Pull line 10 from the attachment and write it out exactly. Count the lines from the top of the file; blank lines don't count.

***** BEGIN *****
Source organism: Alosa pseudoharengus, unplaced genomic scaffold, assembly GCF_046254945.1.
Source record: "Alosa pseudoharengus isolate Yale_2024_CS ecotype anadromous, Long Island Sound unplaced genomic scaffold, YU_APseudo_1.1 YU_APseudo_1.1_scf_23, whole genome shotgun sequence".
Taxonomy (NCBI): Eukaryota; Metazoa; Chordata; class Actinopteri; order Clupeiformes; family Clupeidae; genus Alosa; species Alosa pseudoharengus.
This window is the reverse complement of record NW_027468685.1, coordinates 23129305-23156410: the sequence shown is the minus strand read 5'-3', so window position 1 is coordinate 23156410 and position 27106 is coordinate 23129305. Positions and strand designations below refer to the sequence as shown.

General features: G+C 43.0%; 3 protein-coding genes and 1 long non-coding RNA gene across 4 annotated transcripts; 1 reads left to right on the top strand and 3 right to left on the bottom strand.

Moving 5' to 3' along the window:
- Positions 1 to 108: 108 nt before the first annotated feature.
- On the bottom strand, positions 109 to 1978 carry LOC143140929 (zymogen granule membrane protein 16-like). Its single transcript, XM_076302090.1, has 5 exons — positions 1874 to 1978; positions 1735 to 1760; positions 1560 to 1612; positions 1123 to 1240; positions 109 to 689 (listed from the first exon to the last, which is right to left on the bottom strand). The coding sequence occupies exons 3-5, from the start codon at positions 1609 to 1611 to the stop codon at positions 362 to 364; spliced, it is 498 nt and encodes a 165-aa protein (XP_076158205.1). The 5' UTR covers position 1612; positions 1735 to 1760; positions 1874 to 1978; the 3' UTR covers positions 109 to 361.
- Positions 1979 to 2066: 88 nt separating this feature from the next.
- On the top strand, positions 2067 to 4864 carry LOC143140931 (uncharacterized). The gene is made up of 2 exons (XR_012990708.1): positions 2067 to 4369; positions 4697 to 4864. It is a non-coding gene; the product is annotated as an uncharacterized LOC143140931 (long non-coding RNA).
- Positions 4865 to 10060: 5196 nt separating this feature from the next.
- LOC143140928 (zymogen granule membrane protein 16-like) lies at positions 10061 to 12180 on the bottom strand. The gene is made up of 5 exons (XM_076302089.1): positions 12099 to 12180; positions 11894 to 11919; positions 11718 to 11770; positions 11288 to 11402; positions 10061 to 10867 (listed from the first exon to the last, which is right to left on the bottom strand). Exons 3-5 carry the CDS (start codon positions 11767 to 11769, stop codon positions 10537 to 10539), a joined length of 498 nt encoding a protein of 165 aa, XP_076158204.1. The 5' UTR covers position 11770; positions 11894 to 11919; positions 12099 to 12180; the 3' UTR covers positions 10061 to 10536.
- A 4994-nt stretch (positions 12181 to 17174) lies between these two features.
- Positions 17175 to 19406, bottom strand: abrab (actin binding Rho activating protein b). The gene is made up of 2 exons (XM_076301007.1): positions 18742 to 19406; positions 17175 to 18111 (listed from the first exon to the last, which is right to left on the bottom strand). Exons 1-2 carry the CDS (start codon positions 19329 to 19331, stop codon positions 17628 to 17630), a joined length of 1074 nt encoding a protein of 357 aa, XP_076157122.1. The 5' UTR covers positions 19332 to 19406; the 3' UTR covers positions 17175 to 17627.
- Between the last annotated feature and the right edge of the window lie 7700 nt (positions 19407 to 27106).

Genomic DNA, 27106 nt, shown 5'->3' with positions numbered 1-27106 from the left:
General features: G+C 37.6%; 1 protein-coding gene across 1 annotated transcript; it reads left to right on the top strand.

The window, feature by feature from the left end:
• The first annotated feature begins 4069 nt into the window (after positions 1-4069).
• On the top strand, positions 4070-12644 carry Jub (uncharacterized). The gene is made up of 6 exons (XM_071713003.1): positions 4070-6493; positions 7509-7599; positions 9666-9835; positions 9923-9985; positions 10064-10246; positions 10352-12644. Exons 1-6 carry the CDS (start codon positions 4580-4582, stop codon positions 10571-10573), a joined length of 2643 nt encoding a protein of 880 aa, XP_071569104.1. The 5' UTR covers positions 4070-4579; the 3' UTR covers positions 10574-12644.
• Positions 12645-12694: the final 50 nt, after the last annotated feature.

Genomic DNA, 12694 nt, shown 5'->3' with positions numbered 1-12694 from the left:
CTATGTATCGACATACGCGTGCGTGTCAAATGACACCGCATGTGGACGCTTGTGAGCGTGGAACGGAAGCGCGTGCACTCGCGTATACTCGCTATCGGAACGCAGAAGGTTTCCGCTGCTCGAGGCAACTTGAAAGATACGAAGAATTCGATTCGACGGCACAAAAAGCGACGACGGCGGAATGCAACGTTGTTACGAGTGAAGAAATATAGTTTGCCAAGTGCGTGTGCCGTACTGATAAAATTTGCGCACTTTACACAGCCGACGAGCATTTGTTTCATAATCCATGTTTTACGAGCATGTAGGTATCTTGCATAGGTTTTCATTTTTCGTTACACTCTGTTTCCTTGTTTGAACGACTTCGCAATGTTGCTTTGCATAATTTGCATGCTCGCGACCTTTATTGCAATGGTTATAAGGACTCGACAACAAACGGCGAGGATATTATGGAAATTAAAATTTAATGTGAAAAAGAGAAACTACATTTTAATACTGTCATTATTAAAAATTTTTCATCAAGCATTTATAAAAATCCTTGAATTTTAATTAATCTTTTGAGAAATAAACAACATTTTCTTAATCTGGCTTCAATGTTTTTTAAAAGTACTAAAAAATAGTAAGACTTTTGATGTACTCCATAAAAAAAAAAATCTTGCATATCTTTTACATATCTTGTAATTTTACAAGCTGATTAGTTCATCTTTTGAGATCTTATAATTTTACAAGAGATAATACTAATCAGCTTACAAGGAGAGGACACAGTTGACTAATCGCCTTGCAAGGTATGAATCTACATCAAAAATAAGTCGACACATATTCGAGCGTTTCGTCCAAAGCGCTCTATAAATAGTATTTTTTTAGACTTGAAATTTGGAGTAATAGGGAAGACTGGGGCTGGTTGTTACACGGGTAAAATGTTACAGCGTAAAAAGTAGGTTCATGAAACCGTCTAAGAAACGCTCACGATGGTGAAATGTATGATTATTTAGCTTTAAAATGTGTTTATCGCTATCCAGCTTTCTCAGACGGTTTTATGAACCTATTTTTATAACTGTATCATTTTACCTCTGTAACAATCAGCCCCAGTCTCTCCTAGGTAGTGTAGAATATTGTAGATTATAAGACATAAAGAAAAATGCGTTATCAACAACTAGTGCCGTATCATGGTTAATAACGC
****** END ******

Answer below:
- On the top strand, positions 2067 to 4864 carry LOC143140931 (uncharacterized). The gene is made up of 2 exons (XR_012990708.1): positions 2067 to 4369; positions 4697 to 4864. It is a non-coding gene; the product is annotated as an uncharacterized LOC143140931 (long non-coding RNA).